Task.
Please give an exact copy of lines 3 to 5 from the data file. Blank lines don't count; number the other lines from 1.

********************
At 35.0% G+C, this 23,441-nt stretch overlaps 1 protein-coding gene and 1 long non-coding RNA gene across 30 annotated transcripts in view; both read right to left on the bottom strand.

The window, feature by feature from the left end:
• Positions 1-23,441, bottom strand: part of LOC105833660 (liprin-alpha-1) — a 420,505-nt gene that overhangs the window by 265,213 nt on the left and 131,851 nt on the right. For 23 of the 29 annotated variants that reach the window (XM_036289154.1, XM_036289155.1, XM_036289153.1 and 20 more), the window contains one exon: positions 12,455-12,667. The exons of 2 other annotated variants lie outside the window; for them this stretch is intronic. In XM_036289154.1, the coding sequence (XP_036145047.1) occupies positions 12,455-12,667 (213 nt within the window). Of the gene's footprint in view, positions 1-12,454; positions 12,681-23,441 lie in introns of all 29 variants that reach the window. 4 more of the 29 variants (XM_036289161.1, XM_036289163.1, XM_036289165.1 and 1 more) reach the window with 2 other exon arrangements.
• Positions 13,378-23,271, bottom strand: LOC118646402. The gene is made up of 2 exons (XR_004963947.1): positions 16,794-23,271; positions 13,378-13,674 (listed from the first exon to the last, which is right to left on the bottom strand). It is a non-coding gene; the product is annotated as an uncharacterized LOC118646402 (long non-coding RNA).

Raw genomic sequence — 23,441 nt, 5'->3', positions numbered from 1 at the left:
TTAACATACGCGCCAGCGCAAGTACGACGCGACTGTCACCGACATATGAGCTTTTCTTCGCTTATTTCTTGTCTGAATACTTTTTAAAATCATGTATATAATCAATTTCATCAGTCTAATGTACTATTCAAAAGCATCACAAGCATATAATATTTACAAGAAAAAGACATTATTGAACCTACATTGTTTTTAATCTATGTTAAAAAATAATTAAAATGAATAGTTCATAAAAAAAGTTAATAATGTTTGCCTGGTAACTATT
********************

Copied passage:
• Positions 1-23,441, bottom strand: part of LOC105833660 (liprin-alpha-1) — a 420,505-nt gene that overhangs the window by 265,213 nt on the left and 131,851 nt on the right. For 23 of the 29 annotated variants that reach the window (XM_036289154.1, XM_036289155.1, XM_036289153.1 and 20 more), the window contains one exon: positions 12,455-12,667. The exons of 2 other annotated variants lie outside the window; for them this stretch is intronic. In XM_036289154.1, the coding sequence (XP_036145047.1) occupies positions 12,455-12,667 (213 nt within the window). Of the gene's footprint in view, positions 1-12,454; positions 12,681-23,441 lie in introns of all 29 variants that reach the window. 4 more of the 29 variants (XM_036289161.1, XM_036289163.1, XM_036289165.1 and 1 more) reach the window with 2 other exon arrangements.
• Positions 13,378-23,271, bottom strand: LOC118646402. The gene is made up of 2 exons (XR_004963947.1): positions 16,794-23,271; positions 13,378-13,674 (listed from the first exon to the last, which is right to left on the bottom strand). It is a non-coding gene; the product is annotated as an uncharacterized LOC118646402 (long non-coding RNA).

Raw genomic sequence — 23,441 nt, 5'->3', positions numbered from 1 at the left: